There are multiple ways to search historical newspapers for information using Chronicling America. But where do you start?
When doing any kind of research it’s important to consider your subjects. In genealogy this could be your ancestors’ names, in science it could be a theory or phenomenon, and in history it could be an event or place name. One thing to consider about searching within historical newspapers is the diversity of language used when describing these things.
For example if you’re searching for articles on the Chisana Gold Rush you might only be finding a fraction of the information out there if you’re only searching “Chisana”. In the early days of the rush there were multiple spellings of Chisana (pronounced Shooshana), sometimes called Shushanna, and often spelled Shushana or Sushana. Names of towns, regions, rivers, and lakes also differed as new trails were mapped in addition to the use of both Native and non-Native place names.
Also take into consideration the vernacular of the time period. If you’re researching women’s fashion trends on the Frontier you may want to consider searching the more antiquated term “trousers” instead of “pants”.
Luckily Chronicling America has a number of search options that will help you narrow your searches and find the specific information you’re after. To begin there is the Basic Search that appears on the Chronicling America homepage. You may begin with a broad search here to judge if you need to further narrow your search. The Basic Search allows you to choose which state you’d like to search, a date range, and any keywords you’d like. A search for “coal” in West Virginia newspapers from 1800-1899 results in 65,414 results.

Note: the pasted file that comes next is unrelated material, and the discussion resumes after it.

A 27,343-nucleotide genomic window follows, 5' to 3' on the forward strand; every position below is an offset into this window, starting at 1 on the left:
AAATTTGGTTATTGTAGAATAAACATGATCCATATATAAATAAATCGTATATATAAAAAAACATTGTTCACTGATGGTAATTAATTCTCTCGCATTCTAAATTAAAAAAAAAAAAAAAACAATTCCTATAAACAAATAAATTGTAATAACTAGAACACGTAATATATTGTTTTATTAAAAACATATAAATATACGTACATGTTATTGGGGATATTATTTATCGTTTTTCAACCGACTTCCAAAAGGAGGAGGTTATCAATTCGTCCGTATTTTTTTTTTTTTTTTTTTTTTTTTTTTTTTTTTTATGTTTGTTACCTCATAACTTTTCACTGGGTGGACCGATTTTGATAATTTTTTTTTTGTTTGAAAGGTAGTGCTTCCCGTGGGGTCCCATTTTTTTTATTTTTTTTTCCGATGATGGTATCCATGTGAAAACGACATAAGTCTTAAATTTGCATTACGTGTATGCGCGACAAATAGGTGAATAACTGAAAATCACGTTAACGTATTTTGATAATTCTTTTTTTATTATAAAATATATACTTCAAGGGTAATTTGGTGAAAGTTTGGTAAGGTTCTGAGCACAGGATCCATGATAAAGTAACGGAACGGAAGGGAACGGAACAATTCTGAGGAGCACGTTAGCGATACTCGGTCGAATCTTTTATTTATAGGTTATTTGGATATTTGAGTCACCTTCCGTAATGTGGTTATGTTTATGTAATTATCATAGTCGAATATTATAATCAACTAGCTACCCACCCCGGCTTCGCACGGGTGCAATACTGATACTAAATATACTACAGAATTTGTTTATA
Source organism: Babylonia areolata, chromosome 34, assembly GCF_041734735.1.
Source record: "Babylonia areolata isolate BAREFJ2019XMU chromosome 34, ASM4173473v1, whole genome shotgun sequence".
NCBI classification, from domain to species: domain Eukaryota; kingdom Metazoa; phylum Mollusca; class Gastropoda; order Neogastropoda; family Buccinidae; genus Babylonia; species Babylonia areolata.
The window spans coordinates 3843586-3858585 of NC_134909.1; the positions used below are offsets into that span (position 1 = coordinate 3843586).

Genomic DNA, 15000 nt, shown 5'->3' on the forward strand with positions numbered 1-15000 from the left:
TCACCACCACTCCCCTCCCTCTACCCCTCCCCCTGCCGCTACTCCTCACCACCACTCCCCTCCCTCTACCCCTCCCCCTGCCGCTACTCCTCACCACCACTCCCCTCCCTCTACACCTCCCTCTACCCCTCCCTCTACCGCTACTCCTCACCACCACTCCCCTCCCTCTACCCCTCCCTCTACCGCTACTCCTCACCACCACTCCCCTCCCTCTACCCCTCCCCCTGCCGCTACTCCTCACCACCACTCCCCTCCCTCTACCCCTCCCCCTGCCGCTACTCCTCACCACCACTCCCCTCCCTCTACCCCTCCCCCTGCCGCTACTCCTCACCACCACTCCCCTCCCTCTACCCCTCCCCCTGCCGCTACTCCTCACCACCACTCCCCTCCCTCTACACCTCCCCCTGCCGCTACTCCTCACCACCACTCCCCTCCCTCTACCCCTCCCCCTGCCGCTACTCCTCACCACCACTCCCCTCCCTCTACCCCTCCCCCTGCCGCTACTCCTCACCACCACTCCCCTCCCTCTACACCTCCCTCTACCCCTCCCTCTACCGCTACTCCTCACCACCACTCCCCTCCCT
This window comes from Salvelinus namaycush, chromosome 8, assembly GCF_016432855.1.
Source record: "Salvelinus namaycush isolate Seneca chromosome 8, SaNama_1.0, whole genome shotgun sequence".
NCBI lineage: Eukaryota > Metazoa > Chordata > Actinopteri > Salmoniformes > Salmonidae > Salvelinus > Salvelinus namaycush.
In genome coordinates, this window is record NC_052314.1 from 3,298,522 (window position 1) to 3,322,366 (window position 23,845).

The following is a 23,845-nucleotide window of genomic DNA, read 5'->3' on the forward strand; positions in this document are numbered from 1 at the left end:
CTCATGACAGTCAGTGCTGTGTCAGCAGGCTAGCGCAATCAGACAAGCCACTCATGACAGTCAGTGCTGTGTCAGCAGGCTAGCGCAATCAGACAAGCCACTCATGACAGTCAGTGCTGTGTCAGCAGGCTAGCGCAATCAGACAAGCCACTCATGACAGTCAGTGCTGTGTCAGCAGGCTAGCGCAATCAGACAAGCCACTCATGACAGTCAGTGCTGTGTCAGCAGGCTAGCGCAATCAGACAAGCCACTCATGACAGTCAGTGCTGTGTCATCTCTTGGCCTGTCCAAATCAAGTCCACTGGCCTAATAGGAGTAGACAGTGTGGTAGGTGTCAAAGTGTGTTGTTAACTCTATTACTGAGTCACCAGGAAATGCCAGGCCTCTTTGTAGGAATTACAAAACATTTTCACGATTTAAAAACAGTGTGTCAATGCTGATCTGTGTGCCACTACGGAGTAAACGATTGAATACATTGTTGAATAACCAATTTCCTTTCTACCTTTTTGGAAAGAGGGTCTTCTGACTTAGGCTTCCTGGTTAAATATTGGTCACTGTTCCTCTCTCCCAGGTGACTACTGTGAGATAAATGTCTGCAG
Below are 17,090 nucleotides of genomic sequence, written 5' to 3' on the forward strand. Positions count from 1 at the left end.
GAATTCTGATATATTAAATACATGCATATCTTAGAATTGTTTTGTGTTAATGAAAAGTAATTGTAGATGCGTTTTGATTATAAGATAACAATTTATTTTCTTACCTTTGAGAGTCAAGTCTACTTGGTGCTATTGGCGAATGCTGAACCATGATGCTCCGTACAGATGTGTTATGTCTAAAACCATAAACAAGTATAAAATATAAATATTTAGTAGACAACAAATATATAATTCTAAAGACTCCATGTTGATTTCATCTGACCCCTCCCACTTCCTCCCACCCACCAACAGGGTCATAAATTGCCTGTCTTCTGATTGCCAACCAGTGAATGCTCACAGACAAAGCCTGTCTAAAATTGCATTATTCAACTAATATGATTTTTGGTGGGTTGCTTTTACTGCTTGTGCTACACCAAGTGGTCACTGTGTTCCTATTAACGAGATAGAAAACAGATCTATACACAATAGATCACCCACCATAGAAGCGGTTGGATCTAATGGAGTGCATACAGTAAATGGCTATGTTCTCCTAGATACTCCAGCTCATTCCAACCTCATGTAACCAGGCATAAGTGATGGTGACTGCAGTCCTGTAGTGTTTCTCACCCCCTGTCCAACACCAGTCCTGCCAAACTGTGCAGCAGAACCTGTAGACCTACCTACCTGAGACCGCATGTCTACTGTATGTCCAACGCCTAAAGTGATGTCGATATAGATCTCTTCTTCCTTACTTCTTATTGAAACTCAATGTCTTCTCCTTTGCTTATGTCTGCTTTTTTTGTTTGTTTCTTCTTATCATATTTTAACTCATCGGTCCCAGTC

At this point you may choose to give up OR check out the Advanced Search tab found at the top of the homepage (definitely check out the Advanced Search).
The Advanced Search lets you select multiple states or specific newspapers if you have a specific town or region you’re interested in. You can limit searches to just the front page and you can also choose what language the paper was published in (currently the only languages offered are English, French, German, and Spanish). The phrase search “mardi gras” in newspapers published in French from Louisiana, 1789-1924 yields 155 results.
If you move to the All Digitized Newspapers 1789-1924 tab you’re given the added unique option of searching publications by ethnicity such as Jewish, African American, or Irish. With the ethnicity search you may also select what state and language (or simply leave the default “All” setting).
And finally, if you’re searching for a popular topic in American history visit the Recommended Topics page (link located on the left sidebar of the Chronicling America homepage). This page offers preselected articles provided by the Library of Congress (new topics added on a regular basis). Here you have the option of browsing topics in alphabetical order, by subject category (shown below), or by date (topics arranged by decade). This page in particular is an excellent resource for students and educators looking to incorporate digital historical newspapers into the classroom! I highly recommend checking it out.
Now you should be equipped with the knowledge for starting your first search in Chronicling America – happy searching!